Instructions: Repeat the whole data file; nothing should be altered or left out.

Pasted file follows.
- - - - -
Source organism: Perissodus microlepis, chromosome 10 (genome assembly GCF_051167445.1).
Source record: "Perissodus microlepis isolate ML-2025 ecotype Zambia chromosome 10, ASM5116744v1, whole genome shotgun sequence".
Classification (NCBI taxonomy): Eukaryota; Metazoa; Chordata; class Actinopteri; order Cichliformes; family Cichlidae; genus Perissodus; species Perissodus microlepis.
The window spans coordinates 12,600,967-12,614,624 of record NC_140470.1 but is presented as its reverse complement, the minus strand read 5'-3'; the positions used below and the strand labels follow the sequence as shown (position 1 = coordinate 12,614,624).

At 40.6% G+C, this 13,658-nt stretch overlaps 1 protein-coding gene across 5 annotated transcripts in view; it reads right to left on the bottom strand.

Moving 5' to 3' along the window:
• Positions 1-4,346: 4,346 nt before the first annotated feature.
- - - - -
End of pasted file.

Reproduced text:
Source organism: Perissodus microlepis, chromosome 10 (genome assembly GCF_051167445.1).
Source record: "Perissodus microlepis isolate ML-2025 ecotype Zambia chromosome 10, ASM5116744v1, whole genome shotgun sequence".
Classification (NCBI taxonomy): Eukaryota; Metazoa; Chordata; class Actinopteri; order Cichliformes; family Cichlidae; genus Perissodus; species Perissodus microlepis.
The window spans coordinates 12,600,967-12,614,624 of record NC_140470.1 but is presented as its reverse complement, the minus strand read 5'-3'; the positions used below and the strand labels follow the sequence as shown (position 1 = coordinate 12,614,624).

At 40.6% G+C, this 13,658-nt stretch overlaps 1 protein-coding gene across 5 annotated transcripts in view; it reads right to left on the bottom strand.

Moving 5' to 3' along the window:
• Positions 1-4,346: 4,346 nt before the first annotated feature.